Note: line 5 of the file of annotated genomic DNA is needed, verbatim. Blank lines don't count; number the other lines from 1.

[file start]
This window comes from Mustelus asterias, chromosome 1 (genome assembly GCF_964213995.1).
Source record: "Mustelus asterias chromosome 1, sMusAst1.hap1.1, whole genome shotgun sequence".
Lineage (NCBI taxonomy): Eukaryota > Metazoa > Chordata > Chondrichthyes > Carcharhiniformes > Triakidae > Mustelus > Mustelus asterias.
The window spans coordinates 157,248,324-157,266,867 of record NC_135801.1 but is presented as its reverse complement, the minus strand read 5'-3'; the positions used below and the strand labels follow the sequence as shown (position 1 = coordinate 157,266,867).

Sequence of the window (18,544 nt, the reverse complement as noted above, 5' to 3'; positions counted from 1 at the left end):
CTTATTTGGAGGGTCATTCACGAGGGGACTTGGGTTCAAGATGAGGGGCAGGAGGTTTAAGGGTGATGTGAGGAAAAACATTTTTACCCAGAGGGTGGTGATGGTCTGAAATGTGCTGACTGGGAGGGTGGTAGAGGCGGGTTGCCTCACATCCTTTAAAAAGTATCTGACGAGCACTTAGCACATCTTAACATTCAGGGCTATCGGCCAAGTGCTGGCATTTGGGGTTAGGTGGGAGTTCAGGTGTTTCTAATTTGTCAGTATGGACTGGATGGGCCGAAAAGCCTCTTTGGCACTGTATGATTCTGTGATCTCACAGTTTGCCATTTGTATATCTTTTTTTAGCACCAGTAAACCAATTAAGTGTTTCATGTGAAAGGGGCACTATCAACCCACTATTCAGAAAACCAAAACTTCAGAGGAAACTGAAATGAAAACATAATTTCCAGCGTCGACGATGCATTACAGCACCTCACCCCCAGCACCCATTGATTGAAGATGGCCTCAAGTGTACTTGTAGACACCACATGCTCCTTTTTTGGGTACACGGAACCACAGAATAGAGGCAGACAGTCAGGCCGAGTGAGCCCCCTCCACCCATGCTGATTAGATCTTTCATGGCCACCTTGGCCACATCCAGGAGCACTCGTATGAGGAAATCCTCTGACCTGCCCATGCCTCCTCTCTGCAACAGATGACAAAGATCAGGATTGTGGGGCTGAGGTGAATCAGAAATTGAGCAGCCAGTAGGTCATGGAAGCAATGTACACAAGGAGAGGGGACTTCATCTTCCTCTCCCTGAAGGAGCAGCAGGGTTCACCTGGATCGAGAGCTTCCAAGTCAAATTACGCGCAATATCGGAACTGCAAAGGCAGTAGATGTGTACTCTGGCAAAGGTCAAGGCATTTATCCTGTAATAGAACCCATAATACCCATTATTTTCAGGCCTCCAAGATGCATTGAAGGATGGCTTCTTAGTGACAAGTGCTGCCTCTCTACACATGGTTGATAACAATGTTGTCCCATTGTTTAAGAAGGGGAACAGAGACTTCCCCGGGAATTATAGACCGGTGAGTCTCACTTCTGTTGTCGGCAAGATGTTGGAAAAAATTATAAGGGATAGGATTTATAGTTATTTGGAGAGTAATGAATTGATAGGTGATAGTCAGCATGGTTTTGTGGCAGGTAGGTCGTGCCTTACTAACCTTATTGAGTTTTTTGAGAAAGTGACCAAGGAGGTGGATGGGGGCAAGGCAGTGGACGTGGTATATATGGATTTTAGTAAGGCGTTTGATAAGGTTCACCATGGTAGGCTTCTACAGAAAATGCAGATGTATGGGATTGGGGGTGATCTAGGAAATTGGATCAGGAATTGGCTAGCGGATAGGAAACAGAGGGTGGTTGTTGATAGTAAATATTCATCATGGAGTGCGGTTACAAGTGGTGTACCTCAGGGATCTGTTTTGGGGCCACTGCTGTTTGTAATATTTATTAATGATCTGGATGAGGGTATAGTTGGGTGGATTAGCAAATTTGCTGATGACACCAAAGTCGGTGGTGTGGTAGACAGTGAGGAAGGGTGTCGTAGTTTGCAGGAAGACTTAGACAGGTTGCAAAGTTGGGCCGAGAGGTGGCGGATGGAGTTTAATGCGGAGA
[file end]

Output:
Sequence of the window (18,544 nt, the reverse complement as noted above, 5' to 3'; positions counted from 1 at the left end):